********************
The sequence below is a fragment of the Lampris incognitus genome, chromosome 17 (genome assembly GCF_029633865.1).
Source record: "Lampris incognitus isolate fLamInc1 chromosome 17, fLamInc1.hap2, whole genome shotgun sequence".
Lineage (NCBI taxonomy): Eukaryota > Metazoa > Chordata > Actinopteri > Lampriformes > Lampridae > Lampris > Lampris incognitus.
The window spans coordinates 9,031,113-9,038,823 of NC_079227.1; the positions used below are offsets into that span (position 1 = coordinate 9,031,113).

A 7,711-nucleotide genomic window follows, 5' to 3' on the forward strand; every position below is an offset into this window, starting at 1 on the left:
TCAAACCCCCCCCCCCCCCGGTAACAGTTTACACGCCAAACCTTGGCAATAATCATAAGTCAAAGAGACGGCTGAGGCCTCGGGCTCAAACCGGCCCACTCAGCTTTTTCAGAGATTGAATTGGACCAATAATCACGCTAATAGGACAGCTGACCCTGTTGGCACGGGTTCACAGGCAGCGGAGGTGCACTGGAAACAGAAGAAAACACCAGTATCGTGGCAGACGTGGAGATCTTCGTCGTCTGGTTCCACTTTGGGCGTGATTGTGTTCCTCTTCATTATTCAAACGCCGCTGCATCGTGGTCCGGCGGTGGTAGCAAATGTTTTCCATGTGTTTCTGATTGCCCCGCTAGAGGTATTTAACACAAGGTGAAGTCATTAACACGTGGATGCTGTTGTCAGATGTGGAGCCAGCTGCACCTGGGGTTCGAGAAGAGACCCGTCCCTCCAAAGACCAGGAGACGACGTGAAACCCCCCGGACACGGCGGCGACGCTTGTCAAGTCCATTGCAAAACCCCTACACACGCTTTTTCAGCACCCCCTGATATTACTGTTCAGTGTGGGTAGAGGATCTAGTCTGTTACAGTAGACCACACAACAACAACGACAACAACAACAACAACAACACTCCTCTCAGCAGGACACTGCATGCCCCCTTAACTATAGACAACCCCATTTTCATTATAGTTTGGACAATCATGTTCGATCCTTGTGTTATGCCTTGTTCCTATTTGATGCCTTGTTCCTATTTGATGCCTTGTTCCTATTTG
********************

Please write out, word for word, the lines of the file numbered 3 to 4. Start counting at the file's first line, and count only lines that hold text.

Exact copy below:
Lineage (NCBI taxonomy): Eukaryota > Metazoa > Chordata > Actinopteri > Lampriformes > Lampridae > Lampris > Lampris incognitus.
The window spans coordinates 9,031,113-9,038,823 of NC_079227.1; the positions used below are offsets into that span (position 1 = coordinate 9,031,113).